• On October 4, 2021, Meta filed a motion urging the U.S. District Court for the District of Columbia to dismiss the FTC’s latest revised antitrust lawsuit. Meta contends that the complaint lacks evidence that the company violated antitrust laws. The original FCC lawsuit, filed late last year, was later dismissed by a judge. (See more details in the questions and answers below).

What’s going on with Facebook’s (Meta) antitrust lawsuits?

On August 19, 2021, the Federal Trade Commission (FTC) filed a new antitrust lawsuit against Meta after its first action filed in December 2020 was dismissed in June 2021. In its revised lawsuit, the FTC alleges that Meta illegally sought to suppress competition by acquiring potential competitors, including the WhatsApp messaging platform and Instagram photo-sharing app. The FTC seeks to force Meta to unwind these acquisitions and accuses Meta of using its dominance on social media to prevent third-party app developers from accessing its platform. Meta filed a motion on October 4, 2021 to dismiss the agency’s latest lawsuit, arguing it still lacked evidence of anti-competitive behavior.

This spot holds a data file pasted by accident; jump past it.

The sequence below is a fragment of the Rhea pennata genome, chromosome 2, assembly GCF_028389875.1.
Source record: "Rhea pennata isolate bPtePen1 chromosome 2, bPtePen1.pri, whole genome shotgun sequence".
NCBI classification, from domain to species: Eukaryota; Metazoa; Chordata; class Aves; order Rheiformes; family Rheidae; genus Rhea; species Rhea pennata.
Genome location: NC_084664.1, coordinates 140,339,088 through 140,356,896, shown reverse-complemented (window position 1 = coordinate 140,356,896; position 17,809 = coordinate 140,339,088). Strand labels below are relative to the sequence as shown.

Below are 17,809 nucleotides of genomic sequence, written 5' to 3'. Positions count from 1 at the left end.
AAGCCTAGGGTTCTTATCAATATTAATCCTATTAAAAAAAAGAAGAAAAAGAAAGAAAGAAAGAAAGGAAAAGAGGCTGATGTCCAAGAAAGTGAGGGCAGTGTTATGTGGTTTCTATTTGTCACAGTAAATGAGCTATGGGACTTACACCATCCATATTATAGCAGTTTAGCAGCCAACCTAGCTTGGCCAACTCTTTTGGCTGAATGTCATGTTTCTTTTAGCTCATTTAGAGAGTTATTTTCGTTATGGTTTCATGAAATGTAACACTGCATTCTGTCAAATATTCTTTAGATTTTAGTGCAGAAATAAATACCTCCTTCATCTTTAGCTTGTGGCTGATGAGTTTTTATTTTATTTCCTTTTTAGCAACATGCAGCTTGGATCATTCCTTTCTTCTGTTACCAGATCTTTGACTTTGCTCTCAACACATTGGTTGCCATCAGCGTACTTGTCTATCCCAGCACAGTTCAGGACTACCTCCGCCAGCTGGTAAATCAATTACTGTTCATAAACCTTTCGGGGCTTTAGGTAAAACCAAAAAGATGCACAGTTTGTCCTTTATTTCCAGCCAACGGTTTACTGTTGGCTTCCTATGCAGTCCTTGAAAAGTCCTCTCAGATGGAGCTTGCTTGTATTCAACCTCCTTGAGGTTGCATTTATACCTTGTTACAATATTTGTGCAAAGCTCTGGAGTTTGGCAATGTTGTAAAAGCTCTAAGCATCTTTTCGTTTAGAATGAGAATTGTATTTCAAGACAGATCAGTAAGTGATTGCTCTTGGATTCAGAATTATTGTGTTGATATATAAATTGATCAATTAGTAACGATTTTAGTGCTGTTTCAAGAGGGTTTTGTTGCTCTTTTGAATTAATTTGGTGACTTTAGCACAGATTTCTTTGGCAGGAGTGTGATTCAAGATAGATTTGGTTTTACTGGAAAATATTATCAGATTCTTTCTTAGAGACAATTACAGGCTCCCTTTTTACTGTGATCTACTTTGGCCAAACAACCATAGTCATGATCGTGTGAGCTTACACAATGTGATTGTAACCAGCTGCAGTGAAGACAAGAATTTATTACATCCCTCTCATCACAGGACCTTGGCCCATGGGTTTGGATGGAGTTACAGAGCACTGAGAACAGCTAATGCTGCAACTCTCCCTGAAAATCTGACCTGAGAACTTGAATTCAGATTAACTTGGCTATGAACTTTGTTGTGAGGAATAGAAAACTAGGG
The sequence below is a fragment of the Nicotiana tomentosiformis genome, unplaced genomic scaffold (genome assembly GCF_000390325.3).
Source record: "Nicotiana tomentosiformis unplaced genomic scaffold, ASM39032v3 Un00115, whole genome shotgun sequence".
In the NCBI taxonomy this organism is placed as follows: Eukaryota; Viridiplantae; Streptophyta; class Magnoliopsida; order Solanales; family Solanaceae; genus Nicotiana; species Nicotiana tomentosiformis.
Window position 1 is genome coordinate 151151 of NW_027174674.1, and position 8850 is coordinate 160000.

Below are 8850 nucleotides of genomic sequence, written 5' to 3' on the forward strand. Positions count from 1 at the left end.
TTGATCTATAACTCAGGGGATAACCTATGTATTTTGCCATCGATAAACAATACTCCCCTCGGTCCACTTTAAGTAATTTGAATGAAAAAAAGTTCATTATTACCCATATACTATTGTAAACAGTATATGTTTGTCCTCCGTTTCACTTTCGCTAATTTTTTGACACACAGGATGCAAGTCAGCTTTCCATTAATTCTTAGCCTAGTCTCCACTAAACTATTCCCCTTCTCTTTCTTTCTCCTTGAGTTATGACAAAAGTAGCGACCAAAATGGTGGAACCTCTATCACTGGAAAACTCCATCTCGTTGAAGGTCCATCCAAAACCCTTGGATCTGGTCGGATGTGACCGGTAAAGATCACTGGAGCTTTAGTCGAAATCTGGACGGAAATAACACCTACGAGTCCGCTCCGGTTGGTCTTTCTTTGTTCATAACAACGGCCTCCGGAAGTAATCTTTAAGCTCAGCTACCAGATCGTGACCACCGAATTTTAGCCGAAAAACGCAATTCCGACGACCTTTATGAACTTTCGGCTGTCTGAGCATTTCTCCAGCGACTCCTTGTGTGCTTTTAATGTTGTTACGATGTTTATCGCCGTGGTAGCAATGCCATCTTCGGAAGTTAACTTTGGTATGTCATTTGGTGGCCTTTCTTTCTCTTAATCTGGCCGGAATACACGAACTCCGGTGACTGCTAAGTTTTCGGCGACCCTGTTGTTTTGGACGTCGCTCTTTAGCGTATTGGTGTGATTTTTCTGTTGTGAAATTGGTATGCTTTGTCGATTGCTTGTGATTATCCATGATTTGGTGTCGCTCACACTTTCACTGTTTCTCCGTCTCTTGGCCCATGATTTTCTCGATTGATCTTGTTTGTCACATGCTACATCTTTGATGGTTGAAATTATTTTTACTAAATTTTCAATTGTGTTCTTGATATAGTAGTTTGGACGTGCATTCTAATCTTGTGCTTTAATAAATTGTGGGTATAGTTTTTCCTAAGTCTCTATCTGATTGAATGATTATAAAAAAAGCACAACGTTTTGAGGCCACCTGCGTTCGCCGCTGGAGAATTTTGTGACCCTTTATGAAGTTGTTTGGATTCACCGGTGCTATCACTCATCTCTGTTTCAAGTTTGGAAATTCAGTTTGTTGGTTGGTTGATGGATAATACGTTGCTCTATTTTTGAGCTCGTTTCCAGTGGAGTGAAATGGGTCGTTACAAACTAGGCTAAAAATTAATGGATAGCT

What’s going on with Facebook (Meta) and newspapers?

On February 24, 2021, the Australian government passed a law that effectively requires Alphabet’s Facebook platforms Meta and Google to pay news publishers for the use of their content on the platforms of the tech giants. . The law requires tech companies and news publishers to submit to binding arbitration if they can’t agree on payment terms.

The Australian court ruling prompts other countries to take similar action. European news publishers are pushing the European Union (EU) to pass similar legislation that would require tech giants to pay for their news content at an agreed price. News publishers want a clause forcing big tech companies to enter binding arbitration if they can’t agree on terms of payment for content. They want the clause to be inserted into European legislation introduced in December 2020. Called the Digital Markets Act, the legislation aims to limit the power of tech giants.

What is happening with the Facebook whistleblower (Meta)?

Whistleblower Frances Haugen was an employee of Meta until May 2021. She provided a corporate document feed to the United States Securities & Exchange Commission (SEC), Wall Street Journame, New York Times, CBS “60 minutes”, and other organizations to show what she says are deep flaws in the giant social network. This includes not only the Facebook platform, but also the smaller Meta platforms including Instagram which is heavily used by teens. In his news interviews and testimony to Congress, Haugen criticized society’s emphasis on “angry and polarizing content that divides” as a means to increase engagement and profits. She says the platform’s flaws are detrimental to children’s safety and democracy.